While I’ve had to retrain my reflexes and using the program feels a bit unnatural, Luminar does a great job of making its functions clear and navigation easy to understand.

Luminar’s large selection of filters provides a great example. Thoughtfully, the developers divided into categories based on the purpose each filter accomplishes. But, as if that weren’t enough, you can also get a written description and example of what each filter brings when you hover over an option.

Luminar 3 filter selection
The helpful folks at Luminar added previews and written word to help explain what each filter accomplishes. What more could you ask for?

Syncing Adjustments

Another excellent feature Luminar boasts is the ability to sync adjustments across large batches of photographs.

While Lightroom does has a similar feature, it’s not nearly as intuitive a process based on what I tested in the Luminar beta. Considering that users may apply multiple filter sets to a single image, this capability can significantly expedite any editing process.

Working with Layers

For more advanced users, Luminar 3 also includes the ability to work in layers (a la Photoshop).

Often times, I find myself transferring more intensive edits out of Lightroom because of its incredibly clunky adjustment brushes. While Luminar doesn’t offer ultra advanced selection or layering options, it’s a clear cut above its Adobe counterpart.

With easy to use brushes and gradients as well as the ability to mask areas of a layer, this may be my single favorite addition to the Luminar lineup.

Luminar 3 masking preview
Luminar 3’s layering and masking capabilities make local adjustments significantly easier.

Some Minor Hiccups

You may want to take this section with a grain of salt – as I’ve only had the chance to test the beta, some of what I say concerning technical issues may not still be applicable. However, I’d be lying if I said that this program was perfect. I have a few gripes that I feel any potential customer should be aware of before diving into Luminar.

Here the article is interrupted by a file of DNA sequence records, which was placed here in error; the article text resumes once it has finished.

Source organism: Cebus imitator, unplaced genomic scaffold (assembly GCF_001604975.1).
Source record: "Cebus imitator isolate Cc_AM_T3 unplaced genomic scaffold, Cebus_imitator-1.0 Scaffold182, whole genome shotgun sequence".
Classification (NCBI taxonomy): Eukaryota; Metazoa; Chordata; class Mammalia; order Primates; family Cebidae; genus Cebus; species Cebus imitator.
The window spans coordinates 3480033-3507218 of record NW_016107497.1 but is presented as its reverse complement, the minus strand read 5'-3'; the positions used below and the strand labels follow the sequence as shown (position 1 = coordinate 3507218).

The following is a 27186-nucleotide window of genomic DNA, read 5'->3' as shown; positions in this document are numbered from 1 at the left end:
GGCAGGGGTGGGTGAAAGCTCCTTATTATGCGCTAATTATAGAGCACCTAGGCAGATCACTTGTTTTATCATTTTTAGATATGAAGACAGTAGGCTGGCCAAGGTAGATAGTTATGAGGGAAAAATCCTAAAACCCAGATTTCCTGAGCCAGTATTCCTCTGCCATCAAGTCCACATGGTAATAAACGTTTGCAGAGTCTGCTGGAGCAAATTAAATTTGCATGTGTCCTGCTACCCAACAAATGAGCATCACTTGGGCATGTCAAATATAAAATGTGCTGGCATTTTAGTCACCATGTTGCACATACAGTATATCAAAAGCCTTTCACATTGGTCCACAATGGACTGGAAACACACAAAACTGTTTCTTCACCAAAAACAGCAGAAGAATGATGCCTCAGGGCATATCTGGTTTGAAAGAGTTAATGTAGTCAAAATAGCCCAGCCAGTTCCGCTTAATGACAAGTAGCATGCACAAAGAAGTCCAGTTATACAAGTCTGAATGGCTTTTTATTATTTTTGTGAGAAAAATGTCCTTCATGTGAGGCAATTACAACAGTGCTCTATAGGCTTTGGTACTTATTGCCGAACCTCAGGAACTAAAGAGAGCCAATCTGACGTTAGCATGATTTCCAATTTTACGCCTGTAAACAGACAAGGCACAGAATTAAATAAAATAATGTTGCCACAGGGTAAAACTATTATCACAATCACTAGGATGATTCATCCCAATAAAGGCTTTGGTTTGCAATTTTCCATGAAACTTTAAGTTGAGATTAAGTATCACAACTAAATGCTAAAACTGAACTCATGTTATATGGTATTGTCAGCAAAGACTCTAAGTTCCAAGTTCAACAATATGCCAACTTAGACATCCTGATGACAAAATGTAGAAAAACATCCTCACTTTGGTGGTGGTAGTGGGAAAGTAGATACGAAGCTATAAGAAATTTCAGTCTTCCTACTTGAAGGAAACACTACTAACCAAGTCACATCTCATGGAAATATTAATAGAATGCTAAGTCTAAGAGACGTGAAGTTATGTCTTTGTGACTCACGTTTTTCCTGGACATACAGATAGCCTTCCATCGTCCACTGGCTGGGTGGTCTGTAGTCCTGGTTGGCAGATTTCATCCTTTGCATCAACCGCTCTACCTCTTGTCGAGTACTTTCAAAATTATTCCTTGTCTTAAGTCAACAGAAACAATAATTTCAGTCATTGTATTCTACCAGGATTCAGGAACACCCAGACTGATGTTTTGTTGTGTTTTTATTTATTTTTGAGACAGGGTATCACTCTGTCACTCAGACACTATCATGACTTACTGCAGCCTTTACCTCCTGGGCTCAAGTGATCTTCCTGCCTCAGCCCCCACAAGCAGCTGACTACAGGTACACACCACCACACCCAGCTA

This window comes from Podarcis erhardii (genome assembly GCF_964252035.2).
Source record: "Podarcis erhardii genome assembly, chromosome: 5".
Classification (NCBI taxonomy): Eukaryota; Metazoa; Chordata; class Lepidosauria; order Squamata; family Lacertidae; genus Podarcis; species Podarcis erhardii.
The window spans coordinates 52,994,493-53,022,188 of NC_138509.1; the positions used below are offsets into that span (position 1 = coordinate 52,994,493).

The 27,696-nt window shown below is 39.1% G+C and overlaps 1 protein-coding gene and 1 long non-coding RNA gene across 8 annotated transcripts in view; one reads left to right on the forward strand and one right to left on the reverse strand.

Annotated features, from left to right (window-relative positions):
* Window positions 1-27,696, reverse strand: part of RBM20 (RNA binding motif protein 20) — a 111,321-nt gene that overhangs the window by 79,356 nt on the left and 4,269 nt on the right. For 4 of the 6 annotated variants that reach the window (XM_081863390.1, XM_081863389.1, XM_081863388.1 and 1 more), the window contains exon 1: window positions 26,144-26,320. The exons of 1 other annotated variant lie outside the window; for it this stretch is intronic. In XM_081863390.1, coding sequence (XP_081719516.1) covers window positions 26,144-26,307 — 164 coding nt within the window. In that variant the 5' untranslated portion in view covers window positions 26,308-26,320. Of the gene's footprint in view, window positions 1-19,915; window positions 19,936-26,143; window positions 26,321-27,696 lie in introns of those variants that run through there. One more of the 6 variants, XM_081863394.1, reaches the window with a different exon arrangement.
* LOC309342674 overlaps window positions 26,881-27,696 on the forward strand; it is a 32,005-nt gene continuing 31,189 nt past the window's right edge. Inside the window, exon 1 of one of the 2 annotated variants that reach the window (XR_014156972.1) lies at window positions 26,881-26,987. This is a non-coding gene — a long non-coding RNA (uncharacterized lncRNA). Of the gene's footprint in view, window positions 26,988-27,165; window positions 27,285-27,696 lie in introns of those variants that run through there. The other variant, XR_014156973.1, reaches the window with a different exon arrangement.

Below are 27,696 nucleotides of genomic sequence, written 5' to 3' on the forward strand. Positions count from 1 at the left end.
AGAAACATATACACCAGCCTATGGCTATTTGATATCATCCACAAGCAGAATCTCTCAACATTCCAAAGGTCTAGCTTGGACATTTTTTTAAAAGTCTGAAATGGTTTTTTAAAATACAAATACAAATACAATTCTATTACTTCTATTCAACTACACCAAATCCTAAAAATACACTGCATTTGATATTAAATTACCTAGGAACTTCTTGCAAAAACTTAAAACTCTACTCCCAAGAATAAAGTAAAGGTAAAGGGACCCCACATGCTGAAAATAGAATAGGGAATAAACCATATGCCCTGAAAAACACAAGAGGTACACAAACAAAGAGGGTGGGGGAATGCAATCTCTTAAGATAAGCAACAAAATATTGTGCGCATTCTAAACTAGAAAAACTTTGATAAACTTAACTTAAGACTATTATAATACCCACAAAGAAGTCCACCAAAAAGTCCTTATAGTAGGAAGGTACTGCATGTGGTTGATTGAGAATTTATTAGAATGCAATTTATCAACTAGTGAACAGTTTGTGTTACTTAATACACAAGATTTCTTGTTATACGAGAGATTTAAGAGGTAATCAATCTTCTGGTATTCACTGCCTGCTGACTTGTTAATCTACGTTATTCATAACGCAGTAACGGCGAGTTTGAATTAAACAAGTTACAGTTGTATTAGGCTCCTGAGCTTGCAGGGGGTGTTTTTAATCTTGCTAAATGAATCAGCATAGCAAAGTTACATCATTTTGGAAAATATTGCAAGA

• Disappointingly, Luminar did not sync as well with companion programs (i.e. Aurora HDR) as one would expect. Going forward, one can only hope that Skylum will improve upon its synchronicity and make the task of transferring between software a bit easier.
  • One area in which Luminar comes up short is metadata. One of Lightroom’s greatest assets as an organizer is its ability to add custom keywords and adjust image file properties. While Luminar does allow you to rate and flag images, it does not offer much else in that regard. (Read more in our post about Luminar vs Lightroom)
  • As of this post, Luminar does not support certain older RAW files. Those working with older, extensive libraries may want to proceed with caution

A Reliable and Revolutionary Option

Luminar isn’t perfect – nothing is. However, this exciting update may be the first to be able to compete with the likes of Adobe Lightroom.

For those that have never “clicked” with the cataloging program, Luminar 3 may offer a ray of hope. Even as a long time Lightroom user, the prospect of switching services is a tempting one.

Existing Luminar 2018 users will be able to upload to Luminar 3 free of charge. In addition, upcoming updates and tweaks (at least for the foreseeable future) will be included with the upgrade.

For those looking to switch over or try their hand a photo library, now’s a better time than ever to make the necessary purchase.

Right now, you are able to try Luminar 3 for free or buy it for a one-time fee of $69 $59 (with Promo Code “PHOTOWORKOUT”).

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A photographer turned writer based out of Boston, MA, Meghan is an ambitious individual whose work has been featured in a number of gallery exhibitions and art publications.